The name Philodendron is known to almost everyone familiar with interior plants, but only knowledgeable nursery growers and interiorscapers know the diversity within the 250 or so species that comprise the genus. Although the genus name means "tree lover" in Latin and many Philodendron species are herbaceous tree climbing vines, the genus also includes woody-stemmed plants that may reach 15 feet in height. Native to tropical regions of North, South, and Central America, Philodendron plants have been used in interiorscapes since the 1880s. The genus can be divided into three groups: vining, self-heading, and erect or tree-like. Leaves of the three groups exhibit great variability. Some species have small, heart-shaped leaves while others have large lobed leaves that may exceed 4 feet in length. In addition to great differences in leaf size, leaves of recently developed cultivars vary in color from dark red-black to light orange. The diversity in leaf shape, size, color, and growth habit makes Philodendron cultivars suitable for use as desk plants, hanging baskets, totems, or floor plants. This article describes common Philodendron species and cultivars in the foliage plant industry (See Table 1), provides guidelines on their culture and interior use, and lists physiological problems encountered in both production and in the interiorscape (See Table 3).
Commercially, most named self-heading Philodendron plants are propagated via tissue culture. Philodendron scandens oxycardium is normally propagated using 1–1½ inch stem cuttings with a node and an attached leaf. Buds break in 3–5 weeks and rooting occurs in 4–6 weeks. If larger leafed cuttings are desired for totems, stock plants are grown on a pole or similar support and tip cuttings are used. The tree philodendrons, P. bipinnatifidum and P. selloum, and some of the self-heading philodendrons may be propagated using commercially packaged seed. Viability is very limited unless the seed is properly processed and vacuum-packed. Successful seed germination and early seedling growth require specially equipped facilities, and most plant finishers buy seedlings from propagation specialists.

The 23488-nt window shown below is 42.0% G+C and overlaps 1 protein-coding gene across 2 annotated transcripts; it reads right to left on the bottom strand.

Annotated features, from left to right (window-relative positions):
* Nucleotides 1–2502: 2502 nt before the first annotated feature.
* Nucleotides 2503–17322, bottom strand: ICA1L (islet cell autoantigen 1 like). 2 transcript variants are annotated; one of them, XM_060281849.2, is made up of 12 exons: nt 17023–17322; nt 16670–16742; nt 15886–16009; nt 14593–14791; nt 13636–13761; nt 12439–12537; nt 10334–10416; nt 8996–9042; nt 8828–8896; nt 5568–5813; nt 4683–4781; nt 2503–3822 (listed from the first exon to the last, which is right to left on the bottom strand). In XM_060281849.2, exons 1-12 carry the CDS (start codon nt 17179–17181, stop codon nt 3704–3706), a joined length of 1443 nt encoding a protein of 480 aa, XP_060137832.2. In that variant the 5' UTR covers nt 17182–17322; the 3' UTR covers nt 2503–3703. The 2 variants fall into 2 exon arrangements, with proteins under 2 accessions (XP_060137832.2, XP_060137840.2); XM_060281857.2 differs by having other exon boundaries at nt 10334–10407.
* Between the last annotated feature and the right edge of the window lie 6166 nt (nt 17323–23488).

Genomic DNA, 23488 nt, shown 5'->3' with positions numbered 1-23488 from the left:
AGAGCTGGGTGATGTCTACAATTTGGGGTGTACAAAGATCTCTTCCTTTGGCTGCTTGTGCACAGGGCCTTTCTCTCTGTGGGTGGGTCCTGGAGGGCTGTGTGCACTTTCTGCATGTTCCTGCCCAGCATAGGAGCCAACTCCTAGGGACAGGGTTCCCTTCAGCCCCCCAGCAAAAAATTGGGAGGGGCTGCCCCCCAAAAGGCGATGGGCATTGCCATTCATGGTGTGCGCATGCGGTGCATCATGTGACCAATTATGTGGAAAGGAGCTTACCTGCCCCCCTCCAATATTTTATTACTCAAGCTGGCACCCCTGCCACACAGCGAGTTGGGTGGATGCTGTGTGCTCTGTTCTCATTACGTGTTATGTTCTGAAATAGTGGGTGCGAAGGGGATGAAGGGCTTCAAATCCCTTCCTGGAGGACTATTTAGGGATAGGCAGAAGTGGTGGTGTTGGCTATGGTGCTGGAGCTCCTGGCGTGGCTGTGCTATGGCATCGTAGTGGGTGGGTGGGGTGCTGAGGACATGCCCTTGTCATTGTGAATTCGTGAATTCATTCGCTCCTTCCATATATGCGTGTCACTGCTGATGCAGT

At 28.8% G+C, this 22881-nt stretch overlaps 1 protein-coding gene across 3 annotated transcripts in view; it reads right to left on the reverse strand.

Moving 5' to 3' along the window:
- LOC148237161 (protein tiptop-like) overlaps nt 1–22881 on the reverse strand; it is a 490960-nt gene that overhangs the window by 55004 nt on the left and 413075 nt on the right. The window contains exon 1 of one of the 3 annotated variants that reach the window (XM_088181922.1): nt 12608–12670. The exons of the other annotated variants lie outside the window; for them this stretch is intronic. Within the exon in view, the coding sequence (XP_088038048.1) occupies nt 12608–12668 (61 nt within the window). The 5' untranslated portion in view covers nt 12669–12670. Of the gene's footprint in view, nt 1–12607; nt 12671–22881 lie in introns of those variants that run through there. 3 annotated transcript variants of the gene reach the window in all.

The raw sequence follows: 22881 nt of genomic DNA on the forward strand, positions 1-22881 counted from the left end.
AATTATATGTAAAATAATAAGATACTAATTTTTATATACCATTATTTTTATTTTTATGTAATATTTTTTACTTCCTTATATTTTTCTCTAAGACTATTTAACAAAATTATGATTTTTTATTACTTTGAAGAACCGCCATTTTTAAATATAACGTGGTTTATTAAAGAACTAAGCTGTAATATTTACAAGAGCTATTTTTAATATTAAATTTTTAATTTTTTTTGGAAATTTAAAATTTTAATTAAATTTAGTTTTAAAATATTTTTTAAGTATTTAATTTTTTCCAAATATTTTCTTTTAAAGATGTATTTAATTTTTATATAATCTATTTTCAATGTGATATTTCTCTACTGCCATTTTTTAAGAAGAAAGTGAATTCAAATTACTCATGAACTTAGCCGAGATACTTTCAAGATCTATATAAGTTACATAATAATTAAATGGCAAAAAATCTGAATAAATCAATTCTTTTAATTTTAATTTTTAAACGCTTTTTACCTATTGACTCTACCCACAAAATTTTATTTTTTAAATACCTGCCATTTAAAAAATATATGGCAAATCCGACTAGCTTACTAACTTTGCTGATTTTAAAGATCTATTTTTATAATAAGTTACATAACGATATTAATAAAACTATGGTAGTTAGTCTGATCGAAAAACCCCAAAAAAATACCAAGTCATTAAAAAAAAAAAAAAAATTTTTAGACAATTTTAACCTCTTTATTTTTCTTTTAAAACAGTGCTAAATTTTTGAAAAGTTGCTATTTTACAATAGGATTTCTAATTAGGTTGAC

Sphagnum peat, pine bark, vermiculite, or perlite can be volumetrically combined to formulate media for most container sizes. Three-foot and taller totems should have 10–20% coarse sand to keep plants from wind tipping. Media should have good moisture holding capacity and aeration, soluble salts of 1–2 dS/m, and a pH of 6.0 to 6.5.
Philodendron plants should be grown in a shadehouse with temperatures between 70 and 90°F and a relative humidity of 60 to 100%. Plant quality and growth rates begin to decline when day temperatures routinely exceed 95°F or night temperatures drop below 65°F. Controlled-release or water-soluble fertilizers or a combination of both can be used for Philodendron production. Use a fertilizer with an N:P:K ratio of 3:1:2 or 3:1:3. The suggested application rate is 3 lb N per 1,000 sq. ft per month. Table 2 provides a guide for determining if philodendrons are appropriately fertilized based on leaf analysis.
The plants listed in Table 1, excluding P. selloum, should be grown with shade levels of 80–88% (1500–2500 fc) to produce the best plants for interiorscapes. Philodendron selloum should be grown under 40–76% shade (3000–5000 fc).
Shipping and Interior Care
Philodendrons should be shipped at a temperature of 55–65°F. Once plants are placed indoors, it is advisable not to re-pot or fertilize for about four weeks because plants do not need additional stresses. Plants should not be fertilized if soluble salts are 2.0 dS/m or more. If soluble salt levels are higher than 3.0 dS/m, percolation of media with water may help reduce potential leaf necrosis or damage to the root system. For best growth indoors, media should be kept moist. Most philodendrons will tolerate light levels as low as 75 fc but light levels of 150 fc or more will maintain color and leaf size. Temperatures of 70 to 80°F are recommended.
A listing of Philodendron species and cultivars available in Florida as of 2003.
Nutrient concentrations in Philodendron leaves.
Causes and effects of various physiological problems.